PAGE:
(MENAFN - Khaleej Times) A total of 280 students from across the UAE set a world record in Abu Dhabi on Wednesday by attending the "largest environmental sustainability lesson".
The event was organised by Zayed Future Energy Prize at the Ritz Carlton Hotel, and the 30-minute lecture was presented by Illac Angelo Diaz, executive director of Liter of Light, who won the Zayed Future Energy Prize in 2015 for lighting up thousands of homes in Philippines using solar energy.
"You have successfully set a Guinness world record. A large environmental sustainability lecture was never attempted before," Samer Khallouf, adjudicator from the Guinness World Records said, announcing the Zayed Future Energy Prize's official entry into the record book.
Khallouf also presented the official certificate confirming the record to Dr. Nawal Al Hosany, director of the Zayed Future Energy Prize.
In the 30-minute lecture, Diaz highlighted how young people can reduce energy poverty by finding innovative solutions to a more sustainable future. To practise what was being preached, Diaz and his team rolled up their sleeves to help students assemble 2,400 solar lanterns in less than 30 minutes using a bottle and a solar battery.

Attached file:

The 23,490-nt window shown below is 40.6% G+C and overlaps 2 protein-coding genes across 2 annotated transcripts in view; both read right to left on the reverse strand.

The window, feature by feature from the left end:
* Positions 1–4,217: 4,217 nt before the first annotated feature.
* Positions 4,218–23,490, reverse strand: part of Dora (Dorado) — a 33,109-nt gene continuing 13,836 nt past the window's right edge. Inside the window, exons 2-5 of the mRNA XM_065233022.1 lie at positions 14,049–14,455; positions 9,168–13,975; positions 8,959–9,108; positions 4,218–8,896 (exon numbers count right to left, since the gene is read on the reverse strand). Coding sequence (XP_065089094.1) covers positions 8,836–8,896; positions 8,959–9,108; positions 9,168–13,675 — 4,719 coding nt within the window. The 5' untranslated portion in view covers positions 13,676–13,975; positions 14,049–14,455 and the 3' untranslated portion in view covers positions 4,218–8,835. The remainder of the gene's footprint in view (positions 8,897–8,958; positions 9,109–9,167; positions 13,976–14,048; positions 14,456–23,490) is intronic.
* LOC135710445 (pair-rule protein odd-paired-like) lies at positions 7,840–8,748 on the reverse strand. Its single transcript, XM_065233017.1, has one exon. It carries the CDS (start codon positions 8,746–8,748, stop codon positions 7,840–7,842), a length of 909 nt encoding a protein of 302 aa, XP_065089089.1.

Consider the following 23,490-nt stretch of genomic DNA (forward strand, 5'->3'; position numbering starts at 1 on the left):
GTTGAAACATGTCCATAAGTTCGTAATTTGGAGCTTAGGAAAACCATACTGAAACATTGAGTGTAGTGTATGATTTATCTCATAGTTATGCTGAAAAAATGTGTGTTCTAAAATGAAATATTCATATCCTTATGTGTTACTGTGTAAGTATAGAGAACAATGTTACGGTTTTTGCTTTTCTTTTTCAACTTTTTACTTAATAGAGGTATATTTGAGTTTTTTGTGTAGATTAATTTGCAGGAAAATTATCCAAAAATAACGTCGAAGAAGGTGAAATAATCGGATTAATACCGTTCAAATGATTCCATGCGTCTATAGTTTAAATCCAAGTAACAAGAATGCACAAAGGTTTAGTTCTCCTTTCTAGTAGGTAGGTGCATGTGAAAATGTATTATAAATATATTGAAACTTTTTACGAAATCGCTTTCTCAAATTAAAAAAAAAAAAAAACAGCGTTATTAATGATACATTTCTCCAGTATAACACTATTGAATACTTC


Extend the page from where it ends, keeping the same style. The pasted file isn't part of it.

"These lamps that you assemble now will be sent to refugee camps in Yemen or Syria. It will light up hundreds of houses. When you do it, you will realise how easy it is make it, and also make a difference in the world," Diaz told the students.
"These 280 students will be the ambassadors of light in future. This is not just a record breaking attempt. Today's event sends a powerful message of hope to young people around the UAE and the world about the difference they can make in addressing global sustainability challenges."
The solar lanterns were also used to create a unique light installation in tribute to Sheikh Zayed, the UAE's founding father, whose birth centenary is being celebrated across the UAE in 2018.
"It was an eye-opening experience. I have never assembled a solar lamp. I did not know it was this easy and quick. I think I am going to share this knowledge with others," said 9th grade Emirati student Zara Al Nuami.
Radhika Mathur, an Indian student said the event is a shot in the arm for students to take sustainable initiatives. "It can begin with switching off the plugs and lighst when we are not using it," said Mathur.
The Zayed Future Energy Prize each year recognises the outstanding contributions from companies, schools, non-profit groups and individuals in the field of renewable energy and sustainability.
Anjana Sankar Anjana Sankar is a journalist by profession and a humanist by passion. Her cluttered desk is not indicative of her state of mind.